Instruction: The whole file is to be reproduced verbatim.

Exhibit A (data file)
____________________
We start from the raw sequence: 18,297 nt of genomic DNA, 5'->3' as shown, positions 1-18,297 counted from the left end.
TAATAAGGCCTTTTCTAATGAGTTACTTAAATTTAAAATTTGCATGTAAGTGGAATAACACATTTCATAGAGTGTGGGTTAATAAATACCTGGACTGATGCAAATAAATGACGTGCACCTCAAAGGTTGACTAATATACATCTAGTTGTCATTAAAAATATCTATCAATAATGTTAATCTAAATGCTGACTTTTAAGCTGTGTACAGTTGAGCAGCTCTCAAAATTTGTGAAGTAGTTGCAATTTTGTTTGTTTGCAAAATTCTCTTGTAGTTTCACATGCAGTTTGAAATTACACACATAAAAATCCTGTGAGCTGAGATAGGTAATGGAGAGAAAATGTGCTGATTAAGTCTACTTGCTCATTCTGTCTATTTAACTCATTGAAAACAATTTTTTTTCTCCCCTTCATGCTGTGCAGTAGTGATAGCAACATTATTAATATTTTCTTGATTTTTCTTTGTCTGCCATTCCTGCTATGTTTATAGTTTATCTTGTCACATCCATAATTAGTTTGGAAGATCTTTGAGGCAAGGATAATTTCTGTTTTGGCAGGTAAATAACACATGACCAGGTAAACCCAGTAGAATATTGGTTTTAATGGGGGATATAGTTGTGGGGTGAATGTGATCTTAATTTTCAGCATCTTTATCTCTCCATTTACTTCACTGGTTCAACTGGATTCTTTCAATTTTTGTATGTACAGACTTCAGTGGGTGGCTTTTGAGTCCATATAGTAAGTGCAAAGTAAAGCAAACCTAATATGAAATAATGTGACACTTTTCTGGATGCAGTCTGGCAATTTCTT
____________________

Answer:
We start from the raw sequence: 18,297 nt of genomic DNA, 5'->3' as shown, positions 1-18,297 counted from the left end.
TAATAAGGCCTTTTCTAATGAGTTACTTAAATTTAAAATTTGCATGTAAGTGGAATAACACATTTCATAGAGTGTGGGTTAATAAATACCTGGACTGATGCAAATAAATGACGTGCACCTCAAAGGTTGACTAATATACATCTAGTTGTCATTAAAAATATCTATCAATAATGTTAATCTAAATGCTGACTTTTAAGCTGTGTACAGTTGAGCAGCTCTCAAAATTTGTGAAGTAGTTGCAATTTTGTTTGTTTGCAAAATTCTCTTGTAGTTTCACATGCAGTTTGAAATTACACACATAAAAATCCTGTGAGCTGAGATAGGTAATGGAGAGAAAATGTGCTGATTAAGTCTACTTGCTCATTCTGTCTATTTAACTCATTGAAAACAATTTTTTTTCTCCCCTTCATGCTGTGCAGTAGTGATAGCAACATTATTAATATTTTCTTGATTTTTCTTTGTCTGCCATTCCTGCTATGTTTATAGTTTATCTTGTCACATCCATAATTAGTTTGGAAGATCTTTGAGGCAAGGATAATTTCTGTTTTGGCAGGTAAATAACACATGACCAGGTAAACCCAGTAGAATATTGGTTTTAATGGGGGATATAGTTGTGGGGTGAATGTGATCTTAATTTTCAGCATCTTTATCTCTCCATTTACTTCACTGGTTCAACTGGATTCTTTCAATTTTTGTATGTACAGACTTCAGTGGGTGGCTTTTGAGTCCATATAGTAAGTGCAAAGTAAAGCAAACCTAATATGAAATAATGTGACACTTTTCTGGATGCAGTCTGGCAATTTCTT